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Otomo Yoshihide - The Night Before The Death Of The Sampling Virus CD (album) cover


Otomo Yoshihide



1.14 | 3 ratings

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1 stars This is not music.

I must start with aforementioned statement; this is not music. There are numerous debates and theories what music actually is - and we can define music as organised (by humans) set of sounds. In that, highly debatable, definition, this albums is certainly music. But since there is no ultimate definition of music, anyone is free to make its own definition of music and therefore to claim what is not music - there is no right or wrong. If someone could be judged by his narrow-mindedness that some extreme type of music is not music, there is no point of proving the opposite - since all the angles and aspects have their own approach. Finally, my statement of denying musical component of this work is a loose one rather than a strict one - but however, you have been warned, and there is no better and more concise expression in the same time, even if it isn't absolutely accurate, so: this is not music.

The album contains 77 (sic!) ultra-short tracks clocking between a second and half a minute, and eight tracks between a minute and two and a half minutes. The total time clocks at 53:26, but it sounds like it goes for ages, because there is no continuity - or to be more accurate, there is no continuity that an average music listener is used to. This work certainly contains continuity, theme, concept and I dare say focus as well, but I'm really suspicious by the story, if there's any. Maybe the knowledge of Japanese would help ( I caught some hints of Mandarin Chinese too), but frankly, I don't think so.

This is the exploration of the malfunction of CD player - but that exploration is executed in such an extreme, mutilated way that I wouldn't get the idea with the side notes. I appreciate the brave author and his tendency towards the extreme, but if album is to be judged by a listener who should get the impression of CD skipping in the player, then the idea failed.

The listeners is suggested to play the tracks in the shuffle mode, but again I failed to catch any recognisable pattern that could be used as an artistic statement (not necessarily musical).

The whole idea of malfunction during the reproduction process is not new in the music; CD skipping was beautifully incorporated in BALANESCU QUARTET's Luminitza, for example, not to mention the countless examples of skipping vinyl, including such a notorious pop-efforts such is QUEEN's Hot Space, to use a vulgar example. The whole album was recorded/produced on a DAT recorder, and that is obvious - because it contains only short sound slices that could be taken from TV/radio announcements or commercials, some ambient sounds and some shouts of crowd, all that with far too often and far too extreme overdubbing with bursts of white noise hissing over the undecipherable shouts. Some of those shouts (and other sounds) are looped into a rhythmical pattern, and quantised very badly, but I guess that was the intention.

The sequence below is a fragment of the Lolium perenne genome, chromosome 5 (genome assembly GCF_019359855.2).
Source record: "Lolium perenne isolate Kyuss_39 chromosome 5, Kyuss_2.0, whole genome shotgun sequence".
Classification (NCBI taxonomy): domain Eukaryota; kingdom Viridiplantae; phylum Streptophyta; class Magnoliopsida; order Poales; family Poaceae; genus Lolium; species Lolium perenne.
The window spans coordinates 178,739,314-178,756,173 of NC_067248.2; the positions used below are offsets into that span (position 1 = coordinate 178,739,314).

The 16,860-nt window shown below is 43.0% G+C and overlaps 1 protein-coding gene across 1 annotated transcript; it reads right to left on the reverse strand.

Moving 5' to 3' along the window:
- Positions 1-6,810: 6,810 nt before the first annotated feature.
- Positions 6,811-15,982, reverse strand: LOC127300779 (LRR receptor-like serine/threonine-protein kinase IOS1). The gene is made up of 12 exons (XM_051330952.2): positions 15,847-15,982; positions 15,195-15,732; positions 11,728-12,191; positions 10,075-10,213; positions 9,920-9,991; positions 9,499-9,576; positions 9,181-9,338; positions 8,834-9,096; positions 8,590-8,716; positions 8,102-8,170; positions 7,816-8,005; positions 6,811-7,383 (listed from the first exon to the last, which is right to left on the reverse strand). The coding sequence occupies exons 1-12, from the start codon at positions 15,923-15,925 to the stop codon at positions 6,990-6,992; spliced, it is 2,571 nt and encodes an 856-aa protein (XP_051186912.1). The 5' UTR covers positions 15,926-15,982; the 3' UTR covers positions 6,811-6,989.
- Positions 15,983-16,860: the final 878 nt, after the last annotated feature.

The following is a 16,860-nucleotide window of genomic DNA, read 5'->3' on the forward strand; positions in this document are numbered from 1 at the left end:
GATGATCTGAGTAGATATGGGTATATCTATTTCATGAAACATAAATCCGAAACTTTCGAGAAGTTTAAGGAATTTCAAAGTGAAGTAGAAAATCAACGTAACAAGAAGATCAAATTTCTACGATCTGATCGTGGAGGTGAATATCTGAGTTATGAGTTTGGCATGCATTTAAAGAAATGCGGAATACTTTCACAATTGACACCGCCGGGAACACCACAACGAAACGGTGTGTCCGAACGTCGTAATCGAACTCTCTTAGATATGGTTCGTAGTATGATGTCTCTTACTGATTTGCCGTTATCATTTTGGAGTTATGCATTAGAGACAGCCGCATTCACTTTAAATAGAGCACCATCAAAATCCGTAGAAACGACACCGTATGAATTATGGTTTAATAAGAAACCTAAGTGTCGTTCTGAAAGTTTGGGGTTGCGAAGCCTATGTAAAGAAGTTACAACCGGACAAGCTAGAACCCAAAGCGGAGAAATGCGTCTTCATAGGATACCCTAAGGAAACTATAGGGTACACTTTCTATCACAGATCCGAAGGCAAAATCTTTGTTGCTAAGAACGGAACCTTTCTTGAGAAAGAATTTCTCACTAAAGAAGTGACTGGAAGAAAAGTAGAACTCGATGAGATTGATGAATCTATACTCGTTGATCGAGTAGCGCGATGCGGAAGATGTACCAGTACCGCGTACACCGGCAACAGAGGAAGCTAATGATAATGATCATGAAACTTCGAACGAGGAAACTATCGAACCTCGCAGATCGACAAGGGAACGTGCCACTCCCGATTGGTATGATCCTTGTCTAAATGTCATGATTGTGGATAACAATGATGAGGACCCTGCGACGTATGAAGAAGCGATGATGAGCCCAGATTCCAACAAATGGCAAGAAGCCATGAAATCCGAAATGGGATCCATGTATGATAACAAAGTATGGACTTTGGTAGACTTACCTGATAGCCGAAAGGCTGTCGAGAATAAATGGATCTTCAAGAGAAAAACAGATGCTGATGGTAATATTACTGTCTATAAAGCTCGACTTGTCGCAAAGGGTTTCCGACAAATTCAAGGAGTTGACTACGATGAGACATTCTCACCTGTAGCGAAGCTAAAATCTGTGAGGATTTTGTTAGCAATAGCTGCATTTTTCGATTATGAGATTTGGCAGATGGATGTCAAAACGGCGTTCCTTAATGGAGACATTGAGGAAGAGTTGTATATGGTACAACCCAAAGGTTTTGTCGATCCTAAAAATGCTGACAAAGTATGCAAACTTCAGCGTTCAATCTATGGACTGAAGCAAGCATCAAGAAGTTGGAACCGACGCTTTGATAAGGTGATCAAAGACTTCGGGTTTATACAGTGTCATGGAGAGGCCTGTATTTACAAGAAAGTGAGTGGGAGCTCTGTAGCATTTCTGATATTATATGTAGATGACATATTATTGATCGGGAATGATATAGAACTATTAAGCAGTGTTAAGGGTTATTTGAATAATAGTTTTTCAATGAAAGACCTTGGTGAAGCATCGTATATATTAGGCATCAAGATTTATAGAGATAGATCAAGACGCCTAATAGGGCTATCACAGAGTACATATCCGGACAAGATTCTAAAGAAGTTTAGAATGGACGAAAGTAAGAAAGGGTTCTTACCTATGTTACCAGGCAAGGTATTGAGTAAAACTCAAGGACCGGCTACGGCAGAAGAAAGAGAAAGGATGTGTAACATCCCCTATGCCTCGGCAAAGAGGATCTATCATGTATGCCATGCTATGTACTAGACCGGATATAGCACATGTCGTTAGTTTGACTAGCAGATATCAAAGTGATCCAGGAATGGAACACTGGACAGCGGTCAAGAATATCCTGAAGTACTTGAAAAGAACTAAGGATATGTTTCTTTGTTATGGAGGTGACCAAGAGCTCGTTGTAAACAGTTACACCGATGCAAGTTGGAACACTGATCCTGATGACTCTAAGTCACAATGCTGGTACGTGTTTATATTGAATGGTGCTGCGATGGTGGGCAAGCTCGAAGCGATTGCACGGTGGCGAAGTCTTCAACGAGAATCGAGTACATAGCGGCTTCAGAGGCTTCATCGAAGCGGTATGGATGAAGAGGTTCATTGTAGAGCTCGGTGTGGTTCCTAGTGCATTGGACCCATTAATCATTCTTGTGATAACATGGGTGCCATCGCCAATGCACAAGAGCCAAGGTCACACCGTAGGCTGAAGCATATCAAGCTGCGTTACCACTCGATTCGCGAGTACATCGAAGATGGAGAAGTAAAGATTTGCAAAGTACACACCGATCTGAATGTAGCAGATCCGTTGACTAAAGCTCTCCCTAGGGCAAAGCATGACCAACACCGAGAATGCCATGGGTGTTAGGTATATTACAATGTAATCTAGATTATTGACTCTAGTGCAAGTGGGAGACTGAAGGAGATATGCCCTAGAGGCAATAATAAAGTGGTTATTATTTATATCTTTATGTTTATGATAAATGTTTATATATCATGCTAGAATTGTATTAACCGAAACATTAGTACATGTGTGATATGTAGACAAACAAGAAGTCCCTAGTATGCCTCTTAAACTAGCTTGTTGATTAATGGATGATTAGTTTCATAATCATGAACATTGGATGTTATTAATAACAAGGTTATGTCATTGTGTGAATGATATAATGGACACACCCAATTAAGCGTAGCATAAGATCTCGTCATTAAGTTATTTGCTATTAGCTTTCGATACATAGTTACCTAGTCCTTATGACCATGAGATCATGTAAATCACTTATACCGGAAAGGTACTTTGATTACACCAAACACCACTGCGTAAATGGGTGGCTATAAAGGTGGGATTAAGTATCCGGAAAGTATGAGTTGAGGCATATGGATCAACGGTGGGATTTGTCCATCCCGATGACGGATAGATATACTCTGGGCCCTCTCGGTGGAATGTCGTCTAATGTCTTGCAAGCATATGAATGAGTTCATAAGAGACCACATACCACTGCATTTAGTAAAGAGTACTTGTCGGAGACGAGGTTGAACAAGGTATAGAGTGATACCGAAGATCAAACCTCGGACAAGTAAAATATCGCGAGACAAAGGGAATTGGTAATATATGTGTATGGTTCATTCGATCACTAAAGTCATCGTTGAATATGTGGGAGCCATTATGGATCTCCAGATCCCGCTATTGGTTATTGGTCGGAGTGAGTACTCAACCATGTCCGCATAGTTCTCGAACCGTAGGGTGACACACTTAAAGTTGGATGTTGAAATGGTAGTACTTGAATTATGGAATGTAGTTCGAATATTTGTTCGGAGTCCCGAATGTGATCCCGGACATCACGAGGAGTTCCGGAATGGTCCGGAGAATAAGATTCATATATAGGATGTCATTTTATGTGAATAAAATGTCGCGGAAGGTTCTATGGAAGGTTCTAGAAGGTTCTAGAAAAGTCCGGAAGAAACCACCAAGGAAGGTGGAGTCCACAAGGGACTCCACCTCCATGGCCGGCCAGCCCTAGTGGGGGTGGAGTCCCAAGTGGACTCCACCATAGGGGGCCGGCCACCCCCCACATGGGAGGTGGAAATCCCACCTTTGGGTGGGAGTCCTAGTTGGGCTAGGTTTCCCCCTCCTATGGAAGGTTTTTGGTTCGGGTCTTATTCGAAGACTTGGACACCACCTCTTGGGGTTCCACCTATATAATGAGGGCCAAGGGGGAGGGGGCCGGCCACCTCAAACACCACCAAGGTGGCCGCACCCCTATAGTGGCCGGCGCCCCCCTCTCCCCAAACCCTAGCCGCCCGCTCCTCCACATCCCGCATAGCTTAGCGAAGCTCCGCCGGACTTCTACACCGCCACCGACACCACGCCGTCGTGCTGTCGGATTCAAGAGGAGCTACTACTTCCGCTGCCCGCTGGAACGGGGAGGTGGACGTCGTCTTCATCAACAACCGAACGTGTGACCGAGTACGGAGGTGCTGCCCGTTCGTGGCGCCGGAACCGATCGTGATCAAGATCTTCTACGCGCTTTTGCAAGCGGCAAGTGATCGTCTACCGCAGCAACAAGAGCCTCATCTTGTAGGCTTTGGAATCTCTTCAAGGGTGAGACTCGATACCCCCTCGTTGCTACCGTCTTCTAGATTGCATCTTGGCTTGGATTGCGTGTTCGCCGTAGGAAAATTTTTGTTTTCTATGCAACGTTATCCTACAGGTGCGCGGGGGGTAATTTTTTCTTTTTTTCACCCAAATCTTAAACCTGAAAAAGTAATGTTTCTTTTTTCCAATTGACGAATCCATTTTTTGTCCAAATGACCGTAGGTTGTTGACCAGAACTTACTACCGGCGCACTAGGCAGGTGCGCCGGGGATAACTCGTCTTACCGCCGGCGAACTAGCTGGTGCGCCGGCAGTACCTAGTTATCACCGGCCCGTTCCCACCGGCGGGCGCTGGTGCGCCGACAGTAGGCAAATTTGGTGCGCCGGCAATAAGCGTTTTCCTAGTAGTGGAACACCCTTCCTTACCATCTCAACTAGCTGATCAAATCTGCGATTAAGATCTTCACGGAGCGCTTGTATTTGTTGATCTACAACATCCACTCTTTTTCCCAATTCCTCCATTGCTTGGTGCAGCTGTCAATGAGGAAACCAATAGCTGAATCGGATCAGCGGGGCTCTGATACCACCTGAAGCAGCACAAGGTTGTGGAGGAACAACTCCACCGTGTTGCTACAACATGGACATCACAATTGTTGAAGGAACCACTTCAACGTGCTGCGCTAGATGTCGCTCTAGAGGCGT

The track "Nintendo" is somewhat musical, almost conventional because of melodic sequence. Some other tracks are simply replying the same samples with modulated pitch (and/or tempo), and some are abruptly utilising the milliseconds of generated silence thrown in randomly, creating the new rhythmical pattern over the original material, and that is somewhat interesting, but not enough to focus one's attention. The most polite thing I can say is: this album is perfect core fore developing an electronic album full of layered, gated samples in complex patterns. And this disc is a fine source of samples too, if you are preferring the extreme side of electronic.

To summarize, this album sounds like an electronic version of THE BEATLES Revolution 9, but without any possible improvements offered by technology.

As I said before, this is a bold statement. But it is hollow too. Maybe I will find out some unique pattern inside all this mess after repeating listenings, but I don't feel inclined to do repeat listening of this thing at first place. This record, no matter how unique might be, is suffering from syndrome so typical for many post-modernistic artworks: the root (idea) is masked by too aggressive presentation, distracting the person who is within perception of the art rather than focusing. In a word - the centre can not hold.

That being said, there are too many parameters to rate this art as "failed" rather than "good". With all the respect for the artist, despite my curiosity to check something else by him, despite the detailed and longish review, despite the fact the album made me thinking, this is poor. No further excuses. Avoid.

clarke2001 | 1/5 |


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